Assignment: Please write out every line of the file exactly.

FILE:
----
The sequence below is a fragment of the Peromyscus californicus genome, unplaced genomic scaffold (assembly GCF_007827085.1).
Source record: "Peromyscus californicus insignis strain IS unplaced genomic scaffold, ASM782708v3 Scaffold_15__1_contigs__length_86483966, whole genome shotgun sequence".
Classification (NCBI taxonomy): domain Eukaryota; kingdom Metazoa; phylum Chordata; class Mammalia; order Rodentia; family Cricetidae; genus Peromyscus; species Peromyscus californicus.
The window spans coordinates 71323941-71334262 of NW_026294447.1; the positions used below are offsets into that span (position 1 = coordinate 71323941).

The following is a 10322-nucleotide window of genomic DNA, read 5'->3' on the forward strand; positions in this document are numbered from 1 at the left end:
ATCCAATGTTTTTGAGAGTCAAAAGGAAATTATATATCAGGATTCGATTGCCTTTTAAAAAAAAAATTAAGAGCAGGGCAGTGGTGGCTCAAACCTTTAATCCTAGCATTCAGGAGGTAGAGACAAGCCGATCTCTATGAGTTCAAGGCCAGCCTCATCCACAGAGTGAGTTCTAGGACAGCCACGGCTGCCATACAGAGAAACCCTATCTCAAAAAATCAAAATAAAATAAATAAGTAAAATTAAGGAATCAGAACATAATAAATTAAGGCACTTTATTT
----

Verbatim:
The sequence below is a fragment of the Peromyscus californicus genome, unplaced genomic scaffold (assembly GCF_007827085.1).
Source record: "Peromyscus californicus insignis strain IS unplaced genomic scaffold, ASM782708v3 Scaffold_15__1_contigs__length_86483966, whole genome shotgun sequence".
Classification (NCBI taxonomy): domain Eukaryota; kingdom Metazoa; phylum Chordata; class Mammalia; order Rodentia; family Cricetidae; genus Peromyscus; species Peromyscus californicus.
The window spans coordinates 71323941-71334262 of NW_026294447.1; the positions used below are offsets into that span (position 1 = coordinate 71323941).

The following is a 10322-nucleotide window of genomic DNA, read 5'->3' on the forward strand; positions in this document are numbered from 1 at the left end:
ATCCAATGTTTTTGAGAGTCAAAAGGAAATTATATATCAGGATTCGATTGCCTTTTAAAAAAAAAATTAAGAGCAGGGCAGTGGTGGCTCAAACCTTTAATCCTAGCATTCAGGAGGTAGAGACAAGCCGATCTCTATGAGTTCAAGGCCAGCCTCATCCACAGAGTGAGTTCTAGGACAGCCACGGCTGCCATACAGAGAAACCCTATCTCAAAAAATCAAAATAAAATAAATAAGTAAAATTAAGGAATCAGAACATAATAAATTAAGGCACTTTATTT